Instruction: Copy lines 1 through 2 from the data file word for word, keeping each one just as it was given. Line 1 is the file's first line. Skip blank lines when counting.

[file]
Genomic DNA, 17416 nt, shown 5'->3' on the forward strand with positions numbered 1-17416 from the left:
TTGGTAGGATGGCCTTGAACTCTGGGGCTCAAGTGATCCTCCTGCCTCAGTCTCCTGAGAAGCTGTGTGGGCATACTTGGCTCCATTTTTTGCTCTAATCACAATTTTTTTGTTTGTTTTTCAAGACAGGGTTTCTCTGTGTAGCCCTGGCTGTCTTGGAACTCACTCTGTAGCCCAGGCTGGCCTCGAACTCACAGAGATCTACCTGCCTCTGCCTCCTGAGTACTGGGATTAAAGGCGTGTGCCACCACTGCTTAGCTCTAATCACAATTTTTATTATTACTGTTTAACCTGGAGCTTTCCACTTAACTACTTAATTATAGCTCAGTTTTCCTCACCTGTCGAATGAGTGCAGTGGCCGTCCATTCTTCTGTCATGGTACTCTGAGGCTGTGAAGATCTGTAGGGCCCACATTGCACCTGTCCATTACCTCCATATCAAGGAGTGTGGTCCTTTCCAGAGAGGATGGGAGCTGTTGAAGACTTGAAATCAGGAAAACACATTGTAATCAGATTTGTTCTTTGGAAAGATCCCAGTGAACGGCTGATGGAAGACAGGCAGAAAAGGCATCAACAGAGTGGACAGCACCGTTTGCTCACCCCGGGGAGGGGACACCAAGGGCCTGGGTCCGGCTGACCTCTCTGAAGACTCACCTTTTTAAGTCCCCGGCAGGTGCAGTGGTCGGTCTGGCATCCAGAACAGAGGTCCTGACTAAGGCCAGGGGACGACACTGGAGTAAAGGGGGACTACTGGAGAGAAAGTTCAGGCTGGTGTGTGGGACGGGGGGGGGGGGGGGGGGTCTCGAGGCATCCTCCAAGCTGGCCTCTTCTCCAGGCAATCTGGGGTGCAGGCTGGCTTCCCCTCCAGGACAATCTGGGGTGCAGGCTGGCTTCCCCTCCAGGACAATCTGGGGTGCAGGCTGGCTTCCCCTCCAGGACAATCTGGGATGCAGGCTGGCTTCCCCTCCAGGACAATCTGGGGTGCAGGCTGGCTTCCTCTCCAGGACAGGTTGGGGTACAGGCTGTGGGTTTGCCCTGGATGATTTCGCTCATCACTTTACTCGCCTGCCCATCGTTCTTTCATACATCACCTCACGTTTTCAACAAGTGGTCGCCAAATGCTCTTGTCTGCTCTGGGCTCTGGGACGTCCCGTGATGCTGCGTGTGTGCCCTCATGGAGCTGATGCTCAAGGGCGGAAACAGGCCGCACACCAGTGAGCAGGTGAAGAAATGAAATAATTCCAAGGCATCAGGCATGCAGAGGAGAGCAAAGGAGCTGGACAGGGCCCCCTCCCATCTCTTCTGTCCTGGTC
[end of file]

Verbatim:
Genomic DNA, 17416 nt, shown 5'->3' on the forward strand with positions numbered 1-17416 from the left:
TTGGTAGGATGGCCTTGAACTCTGGGGCTCAAGTGATCCTCCTGCCTCAGTCTCCTGAGAAGCTGTGTGGGCATACTTGGCTCCATTTTTTGCTCTAATCACAATTTTTTTGTTTGTTTTTCAAGACAGGGTTTCTCTGTGTAGCCCTGGCTGTCTTGGAACTCACTCTGTAGCCCAGGCTGGCCTCGAACTCACAGAGATCTACCTGCCTCTGCCTCCTGAGTACTGGGATTAAAGGCGTGTGCCACCACTGCTTAGCTCTAATCACAATTTTTATTATTACTGTTTAACCTGGAGCTTTCCACTTAACTACTTAATTATAGCTCAGTTTTCCTCACCTGTCGAATGAGTGCAGTGGCCGTCCATTCTTCTGTCATGGTACTCTGAGGCTGTGAAGATCTGTAGGGCCCACATTGCACCTGTCCATTACCTCCATATCAAGGAGTGTGGTCCTTTCCAGAGAGGATGGGAGCTGTTGAAGACTTGAAATCAGGAAAACACATTGTAATCAGATTTGTTCTTTGGAAAGATCCCAGTGAACGGCTGATGGAAGACAGGCAGAAAAGGCATCAACAGAGTGGACAGCACCGTTTGCTCACCCCGGGGAGGGGACACCAAGGGCCTGGGTCCGGCTGACCTCTCTGAAGACTCACCTTTTTAAGTCCCCGGCAGGTGCAGTGGTCGGTCTGGCATCCAGAACAGAGGTCCTGACTAAGGCCAGGGGACGACACTGGAGTAAAGGGGGACTACTGGAGAGAAAGTTCAGGCTGGTGTGTGGGACGGGGGGGGGGGGGGGGGGTCTCGAGGCATCCTCCAAGCTGGCCTCTTCTCCAGGCAATCTGGGGTGCAGGCTGGCTTCCCCTCCAGGACAATCTGGGGTGCAGGCTGGCTTCCCCTCCAGGACAATCTGGGGTGCAGGCTGGCTTCCCCTCCAGGACAATCTGGGATGCAGGCTGGCTTCCCCTCCAGGACAATCTGGGGTGCAGGCTGGCTTCCTCTCCAGGACAGGTTGGGGTACAGGCTGTGGGTTTGCCCTGGATGATTTCGCTCATCACTTTACTCGCCTGCCCATCGTTCTTTCATACATCACCTCACGTTTTCAACAAGTGGTCGCCAAATGCTCTTGTCTGCTCTGGGCTCTGGGACGTCCCGTGATGCTGCGTGTGTGCCCTCATGGAGCTGATGCTCAAGGGCGGAAACAGGCCGCACACCAGTGAGCAGGTGAAGAAATGAAATAATTCCAAGGCATCAGGCATGCAGAGGAGAGCAAAGGAGCTGGACAGGGCCCCCTCCCATCTCTTCTGTCCTGGTC